A small but ever-growing group of seminarians gathers twice a day in a small chapel on Asbury Theological Seminary’s campus to pray the morning and evening Daily Office found in the Book of Common Prayer. Recently, we have begun chanting some of the canticles and prayers found in those daily offices, and that has brought me to a few reflections about the value of chanting as a form of worship. And since how we worship reflects what we believe, the message behind chanting may be more significant than you might expect.
1. Chanting is foreign, and so is our faith.
The North American church is often trapped in being people pleasers. Some congregations must have a traditional hymnody in worship, otherwise it isn’t worship. Others don’t feel the spirit moving unless a cajón is being thumped somewhere. Rather than try to make everyone happy – or as we might often hear it, to “make worship accessible” – what if we pushed believers to operate well in discomfort? The form of our worship does matter, but the form of our faith has never been its selling point. How many people felt great about the form that the Messiah came in? Even his disciples had a hard time buying the whole dead messiah deal, much less the idea of dying themselves. Since following Christ into humility and death will always feel uncomfortable, we should work to be a people that feels at home in discomfort, so long as that discomfort points to Christ. We don’t have to punch people in the face when they visit our church for the first time, but the sooner we make it clear that this whole journey is going to be strange and foreign to them, the better.
2. Chanting requires cultural and personal self-denial.
If you love singing and hearing harmony and highly stylized music, this kind of self-denial is for you. If you’re incredibly self-conscious about how you sing, this self-denial is for you. Chanting is a great equalizer. The rule of thumb is to sing as you would speak, so that you put a natural speaking rhythm to a simple and repetitive melody. That means getting over all your singing talents and preferences and just singing the plain notes in unimpressive ways. It also means getting over your insecurities, remembering that worshiping is not about you. It is to the glorification of God and the edification of the body.
This is where chanting flies in the face of our culture of individualism and pluralism. Another basic tenet of chanting is to follow the lead of the cantor (the leader of the chant). If the cantor sings in a way displeasing to you, too bad. Chanting models a relationship of conformity. Much as the chanters conform themselves to the cantor, so we the body conform ourselves to the head which is Christ. If we do not practice our self-denial in every aspect of how we relate to Christ, how can we expect ourselves to step up when true trials come? Best of all, all these things that we deny ourselves in chanting are rewarded with better things.
3. Chanting is a fantastic memory aid.
I sing the chants while I jog in the morning. These simple tunes get stuck in your head whether you want them to or not. The words we chant are often scripture themselves, so you will find yourself grateful to be able to recite Mary’s song after learning she will bear the savior of humanity, or Zechariah’s song after finding out who his son will be. You will also learn by default beautiful prayers passed down through the centuries.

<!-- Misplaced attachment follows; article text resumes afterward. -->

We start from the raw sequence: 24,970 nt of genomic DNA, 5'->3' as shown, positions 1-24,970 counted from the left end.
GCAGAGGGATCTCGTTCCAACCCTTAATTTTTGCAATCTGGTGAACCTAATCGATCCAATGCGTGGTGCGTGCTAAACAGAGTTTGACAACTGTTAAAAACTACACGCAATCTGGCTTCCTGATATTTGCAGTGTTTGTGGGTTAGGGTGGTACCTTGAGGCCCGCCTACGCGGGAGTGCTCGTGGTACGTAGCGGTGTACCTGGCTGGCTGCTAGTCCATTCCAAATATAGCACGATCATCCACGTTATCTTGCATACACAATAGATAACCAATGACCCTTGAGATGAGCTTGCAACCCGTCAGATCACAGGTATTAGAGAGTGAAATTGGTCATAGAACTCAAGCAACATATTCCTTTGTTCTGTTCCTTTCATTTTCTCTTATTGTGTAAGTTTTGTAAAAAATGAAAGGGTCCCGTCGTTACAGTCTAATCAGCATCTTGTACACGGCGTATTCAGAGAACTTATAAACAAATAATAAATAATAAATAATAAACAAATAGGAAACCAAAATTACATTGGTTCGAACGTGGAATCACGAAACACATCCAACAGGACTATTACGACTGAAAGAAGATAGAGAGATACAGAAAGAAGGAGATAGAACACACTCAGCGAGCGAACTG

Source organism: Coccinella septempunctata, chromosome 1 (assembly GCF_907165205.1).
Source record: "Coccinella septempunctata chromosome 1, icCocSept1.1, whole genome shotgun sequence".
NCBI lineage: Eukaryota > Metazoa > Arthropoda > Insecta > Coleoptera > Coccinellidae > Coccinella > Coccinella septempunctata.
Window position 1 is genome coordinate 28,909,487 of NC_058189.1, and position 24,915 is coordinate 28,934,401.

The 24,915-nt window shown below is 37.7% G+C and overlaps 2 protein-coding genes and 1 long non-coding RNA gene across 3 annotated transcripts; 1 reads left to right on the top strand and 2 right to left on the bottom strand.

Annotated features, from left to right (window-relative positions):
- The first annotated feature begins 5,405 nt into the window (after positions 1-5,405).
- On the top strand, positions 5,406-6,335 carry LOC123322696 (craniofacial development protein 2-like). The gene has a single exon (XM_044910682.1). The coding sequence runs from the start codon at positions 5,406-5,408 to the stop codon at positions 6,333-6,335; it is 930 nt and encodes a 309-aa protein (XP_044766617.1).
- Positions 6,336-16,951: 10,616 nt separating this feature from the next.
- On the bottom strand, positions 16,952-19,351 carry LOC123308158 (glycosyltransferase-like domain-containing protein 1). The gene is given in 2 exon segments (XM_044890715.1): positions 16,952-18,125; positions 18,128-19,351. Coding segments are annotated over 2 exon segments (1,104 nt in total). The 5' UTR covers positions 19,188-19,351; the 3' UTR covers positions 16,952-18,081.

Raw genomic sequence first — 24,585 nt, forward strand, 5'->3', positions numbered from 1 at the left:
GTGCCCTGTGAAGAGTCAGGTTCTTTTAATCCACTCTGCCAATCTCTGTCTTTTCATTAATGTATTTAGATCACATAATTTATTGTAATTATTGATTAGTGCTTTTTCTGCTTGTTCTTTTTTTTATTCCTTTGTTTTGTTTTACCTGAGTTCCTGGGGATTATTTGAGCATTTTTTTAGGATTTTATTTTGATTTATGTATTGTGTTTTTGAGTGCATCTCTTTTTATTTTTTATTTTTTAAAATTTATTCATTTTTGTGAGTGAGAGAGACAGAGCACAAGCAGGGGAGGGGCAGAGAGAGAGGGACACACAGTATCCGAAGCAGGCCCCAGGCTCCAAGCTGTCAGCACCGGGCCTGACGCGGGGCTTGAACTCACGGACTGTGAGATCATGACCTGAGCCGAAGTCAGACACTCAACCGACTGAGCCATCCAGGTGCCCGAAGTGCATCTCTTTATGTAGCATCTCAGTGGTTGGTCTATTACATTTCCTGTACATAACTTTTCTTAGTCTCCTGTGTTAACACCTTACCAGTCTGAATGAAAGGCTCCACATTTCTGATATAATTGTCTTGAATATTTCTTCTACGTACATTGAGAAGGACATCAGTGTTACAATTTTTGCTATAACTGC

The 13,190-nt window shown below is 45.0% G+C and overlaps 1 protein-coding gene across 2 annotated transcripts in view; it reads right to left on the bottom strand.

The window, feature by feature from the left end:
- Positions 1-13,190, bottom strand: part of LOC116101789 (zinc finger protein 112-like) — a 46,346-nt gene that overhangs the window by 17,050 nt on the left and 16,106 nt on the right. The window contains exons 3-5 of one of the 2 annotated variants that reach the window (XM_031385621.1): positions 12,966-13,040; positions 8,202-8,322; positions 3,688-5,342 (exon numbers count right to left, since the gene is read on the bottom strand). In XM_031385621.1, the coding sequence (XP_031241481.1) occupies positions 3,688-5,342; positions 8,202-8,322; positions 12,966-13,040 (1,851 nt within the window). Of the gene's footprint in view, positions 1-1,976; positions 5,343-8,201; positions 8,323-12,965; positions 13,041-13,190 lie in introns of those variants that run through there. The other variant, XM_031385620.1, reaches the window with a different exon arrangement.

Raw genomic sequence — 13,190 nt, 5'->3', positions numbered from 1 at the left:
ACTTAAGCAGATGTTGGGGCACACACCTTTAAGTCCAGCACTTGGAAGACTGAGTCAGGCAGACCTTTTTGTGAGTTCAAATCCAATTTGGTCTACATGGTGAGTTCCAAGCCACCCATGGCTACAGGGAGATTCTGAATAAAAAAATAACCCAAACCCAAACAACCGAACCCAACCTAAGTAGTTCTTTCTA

4. Chanting calls us to simplicity.
Imagine worship with me: Take away all the instruments, cajón and organ alike. Take away the worship leader. Take away the harmony. Could you consistently worship without all of this, only ever singing the simple melody of a hymn, and still feel that you are worshiping God, loving him with all your heart, mind, soul and strength? Without all of these aids in setting the atmosphere, would you praise your God as mightily and personally? Chanting teaches us to worship simply. Instead of getting caught up in the building energy of the worship band, carried away by the voices of harmony around you, choked up by the organ pipes you’ve known since childhood, you can get caught up, carried away and choked up by the content of what you are singing. There just isn’t as much to be distracted to by, since chanting by necessity points to the content it carries.
5. Chanting equips each person to worship wherever they go.
Do you worship at home? Not just pray and read scripture, but do you praise and worship your God at home with friends and/or family? Could you go to an impoverished region, in the U.S. or abroad, and worship God with nothing but the instrument he made himself: your voice? In its simplicity and repetition, chant is perhaps the most accessible and effective tool we have to teach scripture, doctrine, and equip believers to worship wherever they are.
6. Chanting sounds and is beautiful.
Over time each canticle and prayer we chant has become more beautiful to me. They are simple and repetitive, but their melodies are nevertheless moving. More importantly, no instrument is as beautiful as the human voice. Stripped of accompaniment and pride, chanting can be our more humble and genuine offering to a God who desires exactly that.
Do not take me to be idolizing chanting. It is a means to an end. Yet, our faith is incarnational, so we believe that form cannot be separated from content. It mattered how Christ came to us, and it matters how we come before him.